Cyber thieves seem to have caught on to the fact that colleges have a treasure trove of student documents that contain highly sensitive personal and financial information but may be lacking cyber-security controls. The latest California college to report having suffered a ransomware attack is Pacific Union College (PUC), a private four-year college in Napa County, California.
According to the Maine Attorney General’s Office, 56,041 people were victims of this data breach.
Reportedly, the ransomware group Trigona has taken responsibility for the attack and was preparing to sell the data if their ransom demand was not met.
Highly Sensitive Personal and Financial Information at Risk
The data stolen has been reported to include a wide array of highly sensitive information:
- Financial Account Information or Credit/Debit Card Number (in combination with security code, access code, password, or PIN)
- Employee Information: Personnel files containing details such as names, addresses, dates of birth, photos, Social Security numbers, and employment details.
- Student Data: Records including students’ personal and financial information, as well as details of their families.
- Financial Documents: Files related to financial aid applications. According to DataBreaches.net, the ransomware group shared documents proving they had stolen Student Aid Reports (SARs).
- Family Information: SARs contain detailed personal and financial information, not just about students but also their parents – names, addresses, income, taxes paid, and more.
PUC’s Delayed Response: A Questionable Timeline
On April 7, 2023, PUC posted on its website that it was experiencing “additional complications” related to an ongoing cybersecurity issue.
On May 3, PUC provided an update that “several weeks ago, Pacific Union College experienced what we now know was a targeted ransomware attack.” While the college explained that it was diligently working to mitigate the situation, it stated, “We want to reassure you that we do not have evidence that personal information has been compromised.”
On June 6, DataBreaches.net, a cybersecurity reporting site, published an article that included an interview with Trigona.
The ransomware group claimed it had been negotiating with PUC for a month and had provided the college with samples and a listing of the stolen data. It also provided some samples to DataBreaches.net.
However, on June 9, PUC issued a final web update about this expansive breach, stating,
“To date, we are not aware of any reports of identity fraud or improper use of any information as a direct result of this incident. However, it’s crucial to note that a significant amount of data still needs to be reviewed by our cybersecurity consultants before it’s possible to determine what personal information may have been compromised. To the extent we learn that specific personal information has been compromised, we will notify those individuals directly.” (emphasis added)
Given that DataBreaches.net had already published redacted samples of the highly sensitive personal and financial data stolen from PUC by the time the college issued this statement, PUC’s statement seems significantly less than forthcoming and transparent.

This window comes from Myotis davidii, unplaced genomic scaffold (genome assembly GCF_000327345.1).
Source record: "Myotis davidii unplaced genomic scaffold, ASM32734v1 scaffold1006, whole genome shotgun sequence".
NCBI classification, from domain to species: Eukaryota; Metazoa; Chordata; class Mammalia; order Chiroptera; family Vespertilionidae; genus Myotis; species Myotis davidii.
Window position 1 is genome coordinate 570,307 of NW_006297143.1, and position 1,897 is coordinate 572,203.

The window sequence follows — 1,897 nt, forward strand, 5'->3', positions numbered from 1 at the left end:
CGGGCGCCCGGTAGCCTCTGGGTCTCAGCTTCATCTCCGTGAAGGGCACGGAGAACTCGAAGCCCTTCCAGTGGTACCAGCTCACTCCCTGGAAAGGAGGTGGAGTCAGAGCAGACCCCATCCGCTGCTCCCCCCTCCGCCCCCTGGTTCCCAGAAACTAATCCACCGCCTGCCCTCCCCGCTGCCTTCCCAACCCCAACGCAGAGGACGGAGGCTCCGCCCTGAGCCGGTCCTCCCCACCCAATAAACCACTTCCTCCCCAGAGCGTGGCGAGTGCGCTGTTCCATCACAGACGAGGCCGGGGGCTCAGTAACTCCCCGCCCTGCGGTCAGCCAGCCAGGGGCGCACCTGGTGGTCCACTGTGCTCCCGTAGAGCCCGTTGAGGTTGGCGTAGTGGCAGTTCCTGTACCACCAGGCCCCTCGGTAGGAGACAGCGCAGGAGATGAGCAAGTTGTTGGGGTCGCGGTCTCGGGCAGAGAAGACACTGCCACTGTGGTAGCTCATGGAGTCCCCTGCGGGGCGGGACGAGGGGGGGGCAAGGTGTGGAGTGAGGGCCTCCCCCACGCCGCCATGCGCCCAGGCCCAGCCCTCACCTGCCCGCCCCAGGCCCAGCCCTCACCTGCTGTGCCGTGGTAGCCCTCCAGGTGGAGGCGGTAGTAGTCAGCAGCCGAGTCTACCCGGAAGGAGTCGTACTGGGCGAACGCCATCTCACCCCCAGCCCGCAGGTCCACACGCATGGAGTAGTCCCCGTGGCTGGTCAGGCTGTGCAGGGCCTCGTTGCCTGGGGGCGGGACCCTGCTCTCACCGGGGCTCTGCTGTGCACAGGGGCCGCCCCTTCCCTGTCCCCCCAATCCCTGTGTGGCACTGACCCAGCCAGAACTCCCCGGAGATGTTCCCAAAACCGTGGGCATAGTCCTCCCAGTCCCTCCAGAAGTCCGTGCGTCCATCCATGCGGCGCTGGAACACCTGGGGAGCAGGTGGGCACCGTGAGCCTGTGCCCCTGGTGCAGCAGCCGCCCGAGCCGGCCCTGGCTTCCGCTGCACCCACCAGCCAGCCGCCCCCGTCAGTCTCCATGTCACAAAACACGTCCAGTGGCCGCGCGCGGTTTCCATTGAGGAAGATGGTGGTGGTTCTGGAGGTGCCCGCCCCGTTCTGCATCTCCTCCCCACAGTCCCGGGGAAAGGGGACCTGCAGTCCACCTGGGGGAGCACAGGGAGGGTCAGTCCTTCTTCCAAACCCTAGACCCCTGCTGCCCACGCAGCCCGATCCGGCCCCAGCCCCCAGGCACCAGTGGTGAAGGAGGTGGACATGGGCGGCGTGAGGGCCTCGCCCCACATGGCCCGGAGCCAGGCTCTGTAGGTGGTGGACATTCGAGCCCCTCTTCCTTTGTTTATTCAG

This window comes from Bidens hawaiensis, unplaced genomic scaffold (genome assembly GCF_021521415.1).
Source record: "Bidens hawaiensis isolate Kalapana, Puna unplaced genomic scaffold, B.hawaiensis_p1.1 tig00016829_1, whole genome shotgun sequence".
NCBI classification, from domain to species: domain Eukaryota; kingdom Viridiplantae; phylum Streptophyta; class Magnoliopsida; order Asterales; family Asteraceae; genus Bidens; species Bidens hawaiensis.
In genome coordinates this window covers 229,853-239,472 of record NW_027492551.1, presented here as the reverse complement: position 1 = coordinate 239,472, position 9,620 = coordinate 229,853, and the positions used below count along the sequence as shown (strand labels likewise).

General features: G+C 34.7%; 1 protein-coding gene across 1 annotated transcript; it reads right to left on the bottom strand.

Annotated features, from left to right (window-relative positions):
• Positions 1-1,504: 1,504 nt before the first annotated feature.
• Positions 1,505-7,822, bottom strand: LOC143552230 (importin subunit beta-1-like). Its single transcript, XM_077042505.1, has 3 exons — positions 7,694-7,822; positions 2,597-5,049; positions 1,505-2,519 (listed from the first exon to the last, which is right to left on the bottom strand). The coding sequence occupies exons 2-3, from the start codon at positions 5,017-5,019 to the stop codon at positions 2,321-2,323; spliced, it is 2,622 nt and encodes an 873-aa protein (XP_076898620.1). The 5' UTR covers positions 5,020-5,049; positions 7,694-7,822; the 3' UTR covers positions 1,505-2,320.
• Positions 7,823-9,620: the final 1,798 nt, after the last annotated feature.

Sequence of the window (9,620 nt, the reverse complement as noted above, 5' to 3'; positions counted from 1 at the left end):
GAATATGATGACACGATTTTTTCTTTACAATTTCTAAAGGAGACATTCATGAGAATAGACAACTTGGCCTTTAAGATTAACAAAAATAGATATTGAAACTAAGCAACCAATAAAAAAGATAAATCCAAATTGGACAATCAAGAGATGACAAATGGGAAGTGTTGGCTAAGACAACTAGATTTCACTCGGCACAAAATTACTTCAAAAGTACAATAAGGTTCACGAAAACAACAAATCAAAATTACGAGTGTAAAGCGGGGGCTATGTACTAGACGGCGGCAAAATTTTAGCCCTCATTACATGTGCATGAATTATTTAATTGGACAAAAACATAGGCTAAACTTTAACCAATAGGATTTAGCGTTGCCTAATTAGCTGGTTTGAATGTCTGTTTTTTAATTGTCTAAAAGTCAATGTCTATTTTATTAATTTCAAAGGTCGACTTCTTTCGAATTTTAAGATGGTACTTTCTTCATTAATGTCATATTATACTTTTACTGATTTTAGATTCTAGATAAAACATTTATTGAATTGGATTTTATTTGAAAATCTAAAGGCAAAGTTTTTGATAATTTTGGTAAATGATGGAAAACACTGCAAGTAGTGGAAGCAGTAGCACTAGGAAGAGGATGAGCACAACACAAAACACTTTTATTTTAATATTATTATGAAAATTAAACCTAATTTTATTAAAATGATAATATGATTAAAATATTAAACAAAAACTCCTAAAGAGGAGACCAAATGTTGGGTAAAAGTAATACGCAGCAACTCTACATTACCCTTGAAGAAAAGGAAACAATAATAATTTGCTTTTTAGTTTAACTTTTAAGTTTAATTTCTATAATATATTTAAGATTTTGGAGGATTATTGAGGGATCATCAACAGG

On November 7, 2023 – 8 months after this attack took place – PUC finally reported this data breach to the California Attorney General’s Office, with victims being sent a notification one day later.
In a puzzling development, the letter provided to victims says that PUC only “recently” discovered there had been unauthorized access to its network.
Even more troubling, PUC appears to have reported to the Maine AG’s Office that it discovered this breach on October 9, 2023.
California Data Breach Laws Provide Protection
If you or your student received a Recent Notice of Data Breach from Pacific Union College, you might be entitled to recover your damages, obtain injunctive relief (to ensure that PUC has reasonable security practices to protect consumer data from being leaked again and notify affected people promptly and properly in the event of a breach), and anything else the court concludes is necessary to compensate data breach victims and prevent these harms from reoccurring.
This is because California has laws that specifically protect your personal information, such as California Civil Code Section 1798.82, which requires businesses to notify California residents about data breaches that affect them “in the most expedient time possible and without unreasonable delay.”
Student records of the type disclosed here may also be protected by the Family Educational Rights and Privacy Act (FERPA) and the Gramm-Leach-Bliley Act (GLBA).
Personal Data Held by Colleges Is an Attractive Honeypot for Hackers.
As noted by the California Cybersecurity Integration Center (Cal-CSIC), “California’s Education Sector presents a sizable target for cybercriminals… These networks often contain highly valuable research and personal information. The convoluted, multi-tiered systems, coupled with a workforce that is generally underfunded and not versed in practical cybersecurity practices, present several potential avenues of attack for cybercriminals.”
Moreover, the personal and financial data of young adults is particularly attractive to cyber-thieves because they can retain the data for years before it is used to commit identity theft or other cybercrimes.
This incident at Pacific Union College underscores the need for stronger cybersecurity and transparent communication strategies in higher education institutions.